After rumors surfaced that Grubhub (NYSE:GRUB) hired financial advisors to help it steer a sale of the company, the food delivery service declared it most definitely was not shopping its business, and had no plans to do so. But maybe it ought to rethink that, as a sale looks like the one chance Grubhub has for growth.
Driving into the ditch
Domino's CEO Richard Allison recently said the third-party delivery model was unsustainable, and pointed to Grubhub as an example of a company that boosted revenue, but destroyed profitability by changing its business model. It went from restaurant menu aggregator to delivery company, and discovered there is no profit to be found in doing so.
While Grubhub had reported profits of $99 million, or $1.12 per share, as recently as 2017, analysts are forecasting it will post a fourth quarter loss of $3.7 million, and full-year profits will be cut to just a third of where they were last year, or $0.63 per share.
Grubhub cut its own revenue and profit forecast for the year when it reported earnings back in October, citing weak order frequency as one of the reasons.
Because there are so many meal delivery companies now, and discounting has become the norm to attract both consumers and restaurants, no one is making any money, with Uber Eats running a near $1 billion deficit over the first nine months of 2019. Unless there is industry consolidation, with companies like Grubhub selling themselves or buying a rival, a war of attrition will likely continue.
It's not me, it's you
Thus, Grubhub ought to entertain the thought of selling itself. Grubhub has lost a significant amount of market share over the past 12 months, down to around 30%, as rival DoorDash expanded, and now leads the market with a 37% share, according to Second Measure.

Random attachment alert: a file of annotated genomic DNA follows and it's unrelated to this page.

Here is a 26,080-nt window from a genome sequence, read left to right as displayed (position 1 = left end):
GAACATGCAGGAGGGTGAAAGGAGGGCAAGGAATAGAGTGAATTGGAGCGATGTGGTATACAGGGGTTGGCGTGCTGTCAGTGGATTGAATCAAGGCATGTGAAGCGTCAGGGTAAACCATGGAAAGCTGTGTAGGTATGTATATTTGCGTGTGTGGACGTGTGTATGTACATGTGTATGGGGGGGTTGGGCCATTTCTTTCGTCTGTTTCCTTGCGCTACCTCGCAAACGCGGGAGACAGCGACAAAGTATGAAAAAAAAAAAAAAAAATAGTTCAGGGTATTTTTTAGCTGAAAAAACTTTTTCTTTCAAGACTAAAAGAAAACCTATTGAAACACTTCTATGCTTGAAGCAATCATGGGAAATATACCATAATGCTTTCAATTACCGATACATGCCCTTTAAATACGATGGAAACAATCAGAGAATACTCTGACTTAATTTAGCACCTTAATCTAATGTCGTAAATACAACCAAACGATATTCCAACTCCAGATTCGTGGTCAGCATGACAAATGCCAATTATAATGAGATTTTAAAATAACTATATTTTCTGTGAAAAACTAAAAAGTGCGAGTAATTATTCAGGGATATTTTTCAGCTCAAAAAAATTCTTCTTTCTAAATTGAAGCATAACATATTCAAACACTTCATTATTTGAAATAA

Grubhub CEO Matt Maloney blamed "promiscuous" consumers for its woes, saying there was no longer any loyalty among them to a particular app.
That's the same problem Domino's faces, as consumers now have a broad array of food options to choose from for home delivery. Where pizza was once the only real option, third-party delivery apps have made virtually all cuisines available.
Yet Maloney has previously acknowledged -- at least obliquely -- that the delivery business wasn't sustainable, when he said the industry was in a "weird bubble that is about to burst." Perhaps he believes that his company will be one of the few still standing when it does.
Money for nothing
While competitors are bleeding red ink too, combining Grubhub with one of them, either as the takeover target or as the buyer, would help everyone stabilize customer losses. The real problem is that Grubhub remains overvalued.
Even though its shares are down 30% over the past year -- despite surging on the takeover rumor -- the company trades at four times its sales and 31 times the free cash flow it produces
But Grubhub has a difficult growth outlook ahead. Finding someone willing to pay a premium for the stock, especially one of the other players in the space, seems like it would be a hard sell.
It may take the bubble that Mahoney envisioned bursting before Grubhub (or anyone else) is at a valuation that makes sense. Perhaps that's why the meal delivery company was able to forcefully deny the rumors: it knew that with the premium the business was sporting, there would be no buyers.
A buyout, though, is still the best chance Grubhub and other third-party delivery apps have for growth.